Tuesday, February 5, 2013

The embattled Sacramento-San Joaquin Delta might find some protection for its environment from its designation as a “National Heritage Area” – California’s first.
A bill in Congress co-sponsored by California’s U.S. Senators, would establish the Sacramento-San Joaquin Delta as a National Heritage Area to be managed by the Delta Protection Commission. The goal of the National Heritage Area would be to conserve and protect the Delta, its communities, its resources and its history, says Sen. Dianne Feinstein.
“The Sacramento-San Joaquin Delta is an important resource for California and the largest inland delta in the world — and we must treat it with the respect it deserves,” says Ms. Feinstein. “The National Heritage Area designation provides the recognition and resources that local governments need to ensure a sustainable future for the Delta.”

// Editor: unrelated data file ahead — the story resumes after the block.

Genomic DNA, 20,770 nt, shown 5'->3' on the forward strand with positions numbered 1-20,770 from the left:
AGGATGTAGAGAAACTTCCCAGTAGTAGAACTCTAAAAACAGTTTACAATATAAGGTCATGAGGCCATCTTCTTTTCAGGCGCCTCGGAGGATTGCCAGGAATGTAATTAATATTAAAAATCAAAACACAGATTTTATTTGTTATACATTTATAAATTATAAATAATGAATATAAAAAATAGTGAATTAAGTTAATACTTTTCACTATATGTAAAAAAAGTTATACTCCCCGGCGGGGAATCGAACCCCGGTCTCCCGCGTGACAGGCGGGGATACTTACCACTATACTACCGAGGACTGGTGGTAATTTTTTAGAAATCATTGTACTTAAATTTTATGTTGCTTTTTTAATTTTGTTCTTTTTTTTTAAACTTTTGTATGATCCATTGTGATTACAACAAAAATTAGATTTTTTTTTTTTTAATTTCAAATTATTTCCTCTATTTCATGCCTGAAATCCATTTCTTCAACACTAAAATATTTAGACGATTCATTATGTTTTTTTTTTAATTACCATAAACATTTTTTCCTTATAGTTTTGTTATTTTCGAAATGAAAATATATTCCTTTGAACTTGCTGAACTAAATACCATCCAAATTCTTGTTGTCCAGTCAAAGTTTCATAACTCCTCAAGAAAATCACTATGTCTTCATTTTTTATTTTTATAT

The bill will have no effect on water rights or water contracts and creates no new regulatory authority or burden on local government or citizens, the lawmakers say.
Instead, the legislation authorizes federal assistance to a local process already required by state law that will elevate the profile of the Delta and provide the means to conserve and protect its valued communities, resources and history.
“Designating the Sacramento-San Joaquin Delta as a National Heritage Area will benefit the environment and the economy of the entire region,” says Sen. Barbara Boxer.

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